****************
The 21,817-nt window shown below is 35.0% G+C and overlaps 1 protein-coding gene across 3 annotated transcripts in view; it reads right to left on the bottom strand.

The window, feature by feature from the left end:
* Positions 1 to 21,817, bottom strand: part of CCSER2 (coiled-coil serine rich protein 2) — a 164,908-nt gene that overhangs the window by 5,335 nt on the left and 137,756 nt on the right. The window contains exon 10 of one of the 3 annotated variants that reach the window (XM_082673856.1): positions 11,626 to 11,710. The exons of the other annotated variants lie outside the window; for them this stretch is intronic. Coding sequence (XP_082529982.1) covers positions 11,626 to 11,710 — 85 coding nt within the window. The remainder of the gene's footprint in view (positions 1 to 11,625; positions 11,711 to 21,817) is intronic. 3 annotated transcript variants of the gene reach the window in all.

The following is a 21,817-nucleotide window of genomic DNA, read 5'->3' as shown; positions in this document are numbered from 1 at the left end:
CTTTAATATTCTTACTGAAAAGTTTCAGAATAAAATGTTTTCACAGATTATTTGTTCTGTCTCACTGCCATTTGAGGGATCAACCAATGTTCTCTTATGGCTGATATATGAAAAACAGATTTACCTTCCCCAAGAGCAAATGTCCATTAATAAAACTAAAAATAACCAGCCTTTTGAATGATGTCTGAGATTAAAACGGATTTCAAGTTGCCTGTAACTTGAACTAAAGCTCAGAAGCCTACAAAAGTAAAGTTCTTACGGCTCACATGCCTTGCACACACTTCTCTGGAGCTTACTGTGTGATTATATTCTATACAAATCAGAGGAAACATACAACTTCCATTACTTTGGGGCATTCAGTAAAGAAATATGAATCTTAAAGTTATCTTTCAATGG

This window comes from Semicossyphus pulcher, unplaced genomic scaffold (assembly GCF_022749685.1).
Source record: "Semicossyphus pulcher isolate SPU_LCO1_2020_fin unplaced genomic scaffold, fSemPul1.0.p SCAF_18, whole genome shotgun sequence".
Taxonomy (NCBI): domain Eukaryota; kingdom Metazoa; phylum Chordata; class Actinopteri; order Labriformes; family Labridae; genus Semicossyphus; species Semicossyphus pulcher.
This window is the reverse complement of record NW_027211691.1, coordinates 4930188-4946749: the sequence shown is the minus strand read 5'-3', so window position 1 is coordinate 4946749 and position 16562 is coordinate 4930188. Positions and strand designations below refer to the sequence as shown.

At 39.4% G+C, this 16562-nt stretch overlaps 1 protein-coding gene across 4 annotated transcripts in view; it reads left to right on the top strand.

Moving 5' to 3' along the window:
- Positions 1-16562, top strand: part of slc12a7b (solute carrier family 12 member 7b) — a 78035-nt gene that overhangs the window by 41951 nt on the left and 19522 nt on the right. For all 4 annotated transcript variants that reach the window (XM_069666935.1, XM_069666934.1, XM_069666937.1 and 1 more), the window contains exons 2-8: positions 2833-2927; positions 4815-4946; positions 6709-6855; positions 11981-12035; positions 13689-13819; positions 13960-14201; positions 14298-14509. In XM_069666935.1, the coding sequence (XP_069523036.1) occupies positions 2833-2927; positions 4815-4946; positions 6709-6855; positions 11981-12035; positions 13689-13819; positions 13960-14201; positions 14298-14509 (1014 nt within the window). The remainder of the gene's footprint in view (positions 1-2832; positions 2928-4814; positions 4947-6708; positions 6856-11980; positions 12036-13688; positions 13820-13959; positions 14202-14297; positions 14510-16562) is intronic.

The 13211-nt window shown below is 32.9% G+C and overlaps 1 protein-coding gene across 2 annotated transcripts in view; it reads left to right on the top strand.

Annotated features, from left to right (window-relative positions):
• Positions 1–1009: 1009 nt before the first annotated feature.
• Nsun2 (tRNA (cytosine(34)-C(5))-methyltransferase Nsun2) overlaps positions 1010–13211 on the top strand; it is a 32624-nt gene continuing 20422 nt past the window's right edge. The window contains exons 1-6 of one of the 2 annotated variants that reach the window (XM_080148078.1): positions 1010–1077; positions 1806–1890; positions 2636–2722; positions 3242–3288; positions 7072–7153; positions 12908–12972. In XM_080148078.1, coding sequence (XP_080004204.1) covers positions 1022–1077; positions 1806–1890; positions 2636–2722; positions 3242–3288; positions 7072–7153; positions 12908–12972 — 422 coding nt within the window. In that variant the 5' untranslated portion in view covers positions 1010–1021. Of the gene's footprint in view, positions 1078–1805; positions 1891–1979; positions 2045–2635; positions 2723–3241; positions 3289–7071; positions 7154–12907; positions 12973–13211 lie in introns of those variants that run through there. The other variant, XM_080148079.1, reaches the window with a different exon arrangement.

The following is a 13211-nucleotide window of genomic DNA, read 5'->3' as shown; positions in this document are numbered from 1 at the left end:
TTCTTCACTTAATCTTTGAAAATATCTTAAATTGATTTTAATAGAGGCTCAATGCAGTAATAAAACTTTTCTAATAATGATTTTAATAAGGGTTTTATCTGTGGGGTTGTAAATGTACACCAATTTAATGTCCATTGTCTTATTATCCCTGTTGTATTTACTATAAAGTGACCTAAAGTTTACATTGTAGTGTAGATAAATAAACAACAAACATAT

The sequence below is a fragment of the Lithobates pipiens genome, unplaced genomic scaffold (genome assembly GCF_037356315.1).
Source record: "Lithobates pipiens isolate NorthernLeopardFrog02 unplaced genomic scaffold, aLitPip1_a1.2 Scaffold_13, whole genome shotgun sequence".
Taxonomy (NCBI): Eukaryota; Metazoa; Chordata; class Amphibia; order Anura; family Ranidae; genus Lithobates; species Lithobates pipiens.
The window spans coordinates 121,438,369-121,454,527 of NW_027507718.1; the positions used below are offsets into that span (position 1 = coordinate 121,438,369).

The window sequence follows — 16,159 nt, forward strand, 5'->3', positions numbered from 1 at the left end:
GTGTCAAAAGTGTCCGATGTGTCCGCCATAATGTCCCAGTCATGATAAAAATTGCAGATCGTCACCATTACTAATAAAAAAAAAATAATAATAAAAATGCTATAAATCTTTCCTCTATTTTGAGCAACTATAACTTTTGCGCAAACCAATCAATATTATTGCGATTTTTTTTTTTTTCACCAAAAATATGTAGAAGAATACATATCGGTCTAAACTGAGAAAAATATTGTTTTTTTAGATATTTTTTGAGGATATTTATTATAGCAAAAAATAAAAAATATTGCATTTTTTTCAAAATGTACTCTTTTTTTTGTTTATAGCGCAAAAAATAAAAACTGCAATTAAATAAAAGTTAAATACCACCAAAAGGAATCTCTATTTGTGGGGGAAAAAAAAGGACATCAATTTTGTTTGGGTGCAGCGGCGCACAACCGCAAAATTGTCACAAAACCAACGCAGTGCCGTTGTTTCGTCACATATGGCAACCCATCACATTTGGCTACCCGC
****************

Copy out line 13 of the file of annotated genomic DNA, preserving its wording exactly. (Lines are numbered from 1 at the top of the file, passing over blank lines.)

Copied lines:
The 13211-nt window shown below is 32.9% G+C and overlaps 1 protein-coding gene across 2 annotated transcripts in view; it reads left to right on the top strand.